Are All Short Stacks Created Equal? Pennington Biomedical App Helps Dieters Avoid Sabotage

Released: Thursday, July 13, 2017

Are all short stacks of pancakes, mounds of mashed potatoes or handfuls of trail mix created equal?

Appearances can be deceiving. Whether they're prepared or all natural, foods vary tremendously in calories and nutritional value depending on composition, the recipe and portion size.

Recently, research has exposed another issue: No matter how hard we try, people are terrible at gauging portion sizes. That difference between what you think you've eaten and what you actually ate can be significant enough to sabotage any diet.

"Self-report methods, such as food diaries, are commonly used to estimate food intake," explains Corby Martin, Ph.D. "However, they tend to be inaccurate because people tend to underestimate their energy intake by as much as 37%."

And, he should know. As director of the Ingestive Behavior Laboratory at LSU's Pennington Biomedical Research Center, Martin conducts interventions to improve food intake, encourage exercise and reduce body weight.

So, if eyeballing food portions doesn't work and measuring out every morsel you put in your mouth isn't practical, what's a dieter to do?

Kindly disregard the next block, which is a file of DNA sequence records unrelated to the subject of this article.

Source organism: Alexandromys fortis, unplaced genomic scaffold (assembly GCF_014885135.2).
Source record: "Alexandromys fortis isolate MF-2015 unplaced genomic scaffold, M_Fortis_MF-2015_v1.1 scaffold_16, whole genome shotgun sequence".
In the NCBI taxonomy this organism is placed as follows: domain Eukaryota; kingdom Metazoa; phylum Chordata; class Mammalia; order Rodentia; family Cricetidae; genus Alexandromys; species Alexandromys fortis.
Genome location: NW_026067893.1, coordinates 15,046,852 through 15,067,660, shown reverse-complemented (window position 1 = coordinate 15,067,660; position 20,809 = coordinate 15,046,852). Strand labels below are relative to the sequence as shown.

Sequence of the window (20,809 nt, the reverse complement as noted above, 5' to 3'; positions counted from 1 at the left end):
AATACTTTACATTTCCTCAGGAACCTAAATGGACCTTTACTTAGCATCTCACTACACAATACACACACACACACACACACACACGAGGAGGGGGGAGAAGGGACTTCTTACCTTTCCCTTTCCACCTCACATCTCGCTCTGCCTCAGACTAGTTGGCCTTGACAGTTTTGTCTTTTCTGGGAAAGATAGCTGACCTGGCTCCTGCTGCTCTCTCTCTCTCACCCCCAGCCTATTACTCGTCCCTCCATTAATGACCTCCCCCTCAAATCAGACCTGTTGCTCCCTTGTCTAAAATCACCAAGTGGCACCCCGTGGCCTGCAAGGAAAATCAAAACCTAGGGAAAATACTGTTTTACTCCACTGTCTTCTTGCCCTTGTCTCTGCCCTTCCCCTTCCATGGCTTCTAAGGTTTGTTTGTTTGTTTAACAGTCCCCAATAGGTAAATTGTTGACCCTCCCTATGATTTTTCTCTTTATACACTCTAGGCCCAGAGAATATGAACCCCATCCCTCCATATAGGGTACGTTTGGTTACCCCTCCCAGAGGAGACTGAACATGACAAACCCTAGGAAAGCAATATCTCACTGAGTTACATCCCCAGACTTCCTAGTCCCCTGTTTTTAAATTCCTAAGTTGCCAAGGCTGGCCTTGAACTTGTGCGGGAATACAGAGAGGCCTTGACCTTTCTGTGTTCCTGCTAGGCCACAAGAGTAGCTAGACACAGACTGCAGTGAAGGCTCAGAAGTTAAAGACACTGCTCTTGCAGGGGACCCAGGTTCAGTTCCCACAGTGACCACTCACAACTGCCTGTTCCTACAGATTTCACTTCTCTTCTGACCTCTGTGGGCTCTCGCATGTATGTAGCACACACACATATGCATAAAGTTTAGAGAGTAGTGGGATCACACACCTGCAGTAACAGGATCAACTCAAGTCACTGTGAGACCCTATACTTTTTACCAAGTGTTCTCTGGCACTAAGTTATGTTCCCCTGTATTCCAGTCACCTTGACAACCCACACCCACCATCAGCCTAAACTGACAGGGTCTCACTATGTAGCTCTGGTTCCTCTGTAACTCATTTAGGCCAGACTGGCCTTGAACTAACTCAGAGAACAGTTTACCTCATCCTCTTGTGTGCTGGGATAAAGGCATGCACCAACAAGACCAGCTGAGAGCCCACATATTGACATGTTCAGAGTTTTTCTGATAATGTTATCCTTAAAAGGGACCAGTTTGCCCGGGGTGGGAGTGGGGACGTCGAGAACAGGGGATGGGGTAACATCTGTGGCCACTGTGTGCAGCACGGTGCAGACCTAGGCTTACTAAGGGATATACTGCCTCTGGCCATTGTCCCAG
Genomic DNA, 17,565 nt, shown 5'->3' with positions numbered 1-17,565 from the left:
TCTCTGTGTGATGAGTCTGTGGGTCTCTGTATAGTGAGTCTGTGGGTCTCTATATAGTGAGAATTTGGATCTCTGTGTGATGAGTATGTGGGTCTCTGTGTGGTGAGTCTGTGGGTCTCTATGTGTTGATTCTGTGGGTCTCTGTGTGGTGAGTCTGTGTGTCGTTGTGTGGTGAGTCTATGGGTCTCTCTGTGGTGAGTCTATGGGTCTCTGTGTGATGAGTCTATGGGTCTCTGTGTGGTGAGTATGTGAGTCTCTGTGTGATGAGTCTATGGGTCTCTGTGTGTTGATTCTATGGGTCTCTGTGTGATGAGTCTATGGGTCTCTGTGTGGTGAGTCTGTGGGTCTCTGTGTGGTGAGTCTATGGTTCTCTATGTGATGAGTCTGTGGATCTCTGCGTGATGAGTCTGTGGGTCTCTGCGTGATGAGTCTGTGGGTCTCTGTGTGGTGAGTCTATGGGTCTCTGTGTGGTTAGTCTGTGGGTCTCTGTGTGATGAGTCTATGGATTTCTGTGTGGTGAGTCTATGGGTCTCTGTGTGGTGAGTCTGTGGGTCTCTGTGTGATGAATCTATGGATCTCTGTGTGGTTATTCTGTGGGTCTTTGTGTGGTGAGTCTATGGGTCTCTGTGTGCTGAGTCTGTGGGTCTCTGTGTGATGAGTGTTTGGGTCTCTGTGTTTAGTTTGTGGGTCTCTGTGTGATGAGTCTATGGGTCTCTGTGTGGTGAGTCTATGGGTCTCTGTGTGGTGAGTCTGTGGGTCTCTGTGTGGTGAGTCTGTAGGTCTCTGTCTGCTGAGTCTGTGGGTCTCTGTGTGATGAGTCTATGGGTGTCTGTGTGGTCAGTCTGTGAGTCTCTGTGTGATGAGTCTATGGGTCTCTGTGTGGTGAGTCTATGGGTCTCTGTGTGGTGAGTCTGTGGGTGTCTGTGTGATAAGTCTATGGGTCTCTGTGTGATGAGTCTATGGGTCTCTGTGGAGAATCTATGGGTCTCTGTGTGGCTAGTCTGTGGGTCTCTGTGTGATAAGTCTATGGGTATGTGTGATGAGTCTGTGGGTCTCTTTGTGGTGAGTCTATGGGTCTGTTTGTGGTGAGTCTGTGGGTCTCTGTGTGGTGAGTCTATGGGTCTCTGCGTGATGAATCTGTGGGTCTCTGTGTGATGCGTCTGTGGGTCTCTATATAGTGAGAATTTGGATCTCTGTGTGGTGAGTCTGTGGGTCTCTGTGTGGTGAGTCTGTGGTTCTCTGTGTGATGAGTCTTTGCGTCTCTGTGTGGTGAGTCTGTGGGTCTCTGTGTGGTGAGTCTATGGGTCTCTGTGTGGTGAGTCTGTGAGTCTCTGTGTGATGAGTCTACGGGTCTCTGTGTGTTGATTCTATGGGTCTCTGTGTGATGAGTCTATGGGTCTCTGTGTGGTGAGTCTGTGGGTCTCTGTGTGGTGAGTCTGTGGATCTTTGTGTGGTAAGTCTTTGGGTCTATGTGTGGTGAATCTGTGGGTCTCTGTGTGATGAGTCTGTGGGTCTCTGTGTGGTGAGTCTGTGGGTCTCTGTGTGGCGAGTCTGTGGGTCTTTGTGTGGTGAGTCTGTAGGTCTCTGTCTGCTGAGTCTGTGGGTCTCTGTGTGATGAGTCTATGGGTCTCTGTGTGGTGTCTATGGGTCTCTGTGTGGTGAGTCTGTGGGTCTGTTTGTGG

For the last several years, Martin has explored the potential of mobile health technology to help people eat better and live healthier lives. With collaborators, Martin developed the Remote Food Photography Method (RFPM) and the SmartIntake smartphone app to measure food intake.

Validation studies demonstrated that this app is able to accurately estimate the energy intake of participants. The system is successful because the participants' food pictures are analyzed by dieticians, who can then counsel participants about how to meet their daily nutritional goals based on their images of foods.

Furthermore, "We found 94% of participants preferred the RFPM to pen-and-paper food diaries," Martin reports.  "But, just as importantly: We found that the SmartIntake app may help people make healthier food choices and stick to their diet."

It turns out a digital picture is worth more than a 1,000 words: It's worth its weight in pounds lost and knowing how much you are eating.

For more information on how you can support this and other projects at LSU’s Pennington Biomedical Research Center, visit